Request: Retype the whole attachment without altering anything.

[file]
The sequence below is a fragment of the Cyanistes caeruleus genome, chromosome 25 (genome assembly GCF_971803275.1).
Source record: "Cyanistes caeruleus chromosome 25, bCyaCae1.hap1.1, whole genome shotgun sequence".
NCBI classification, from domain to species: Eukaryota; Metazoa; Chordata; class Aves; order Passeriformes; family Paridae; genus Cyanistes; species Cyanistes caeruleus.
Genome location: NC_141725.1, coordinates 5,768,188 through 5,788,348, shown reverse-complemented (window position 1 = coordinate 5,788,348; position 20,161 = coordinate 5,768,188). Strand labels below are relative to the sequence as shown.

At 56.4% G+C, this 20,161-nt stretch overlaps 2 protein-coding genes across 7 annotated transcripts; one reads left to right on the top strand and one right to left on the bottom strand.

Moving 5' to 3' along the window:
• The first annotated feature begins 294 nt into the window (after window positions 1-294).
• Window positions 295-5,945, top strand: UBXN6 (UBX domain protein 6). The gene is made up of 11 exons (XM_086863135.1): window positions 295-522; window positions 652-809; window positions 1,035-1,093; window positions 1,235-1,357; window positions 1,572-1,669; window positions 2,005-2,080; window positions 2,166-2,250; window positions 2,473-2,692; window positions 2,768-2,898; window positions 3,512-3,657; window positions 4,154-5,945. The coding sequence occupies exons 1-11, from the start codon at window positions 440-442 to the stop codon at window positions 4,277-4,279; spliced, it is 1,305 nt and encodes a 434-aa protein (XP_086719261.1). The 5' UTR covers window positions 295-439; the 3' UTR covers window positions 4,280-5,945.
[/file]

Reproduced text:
The sequence below is a fragment of the Cyanistes caeruleus genome, chromosome 25 (genome assembly GCF_971803275.1).
Source record: "Cyanistes caeruleus chromosome 25, bCyaCae1.hap1.1, whole genome shotgun sequence".
NCBI classification, from domain to species: Eukaryota; Metazoa; Chordata; class Aves; order Passeriformes; family Paridae; genus Cyanistes; species Cyanistes caeruleus.
Genome location: NC_141725.1, coordinates 5,768,188 through 5,788,348, shown reverse-complemented (window position 1 = coordinate 5,788,348; position 20,161 = coordinate 5,768,188). Strand labels below are relative to the sequence as shown.

At 56.4% G+C, this 20,161-nt stretch overlaps 2 protein-coding genes across 7 annotated transcripts; one reads left to right on the top strand and one right to left on the bottom strand.

Moving 5' to 3' along the window:
• The first annotated feature begins 294 nt into the window (after window positions 1-294).
• Window positions 295-5,945, top strand: UBXN6 (UBX domain protein 6). The gene is made up of 11 exons (XM_086863135.1): window positions 295-522; window positions 652-809; window positions 1,035-1,093; window positions 1,235-1,357; window positions 1,572-1,669; window positions 2,005-2,080; window positions 2,166-2,250; window positions 2,473-2,692; window positions 2,768-2,898; window positions 3,512-3,657; window positions 4,154-5,945. The coding sequence occupies exons 1-11, from the start codon at window positions 440-442 to the stop codon at window positions 4,277-4,279; spliced, it is 1,305 nt and encodes a 434-aa protein (XP_086719261.1). The 5' UTR covers window positions 295-439; the 3' UTR covers window positions 4,280-5,945.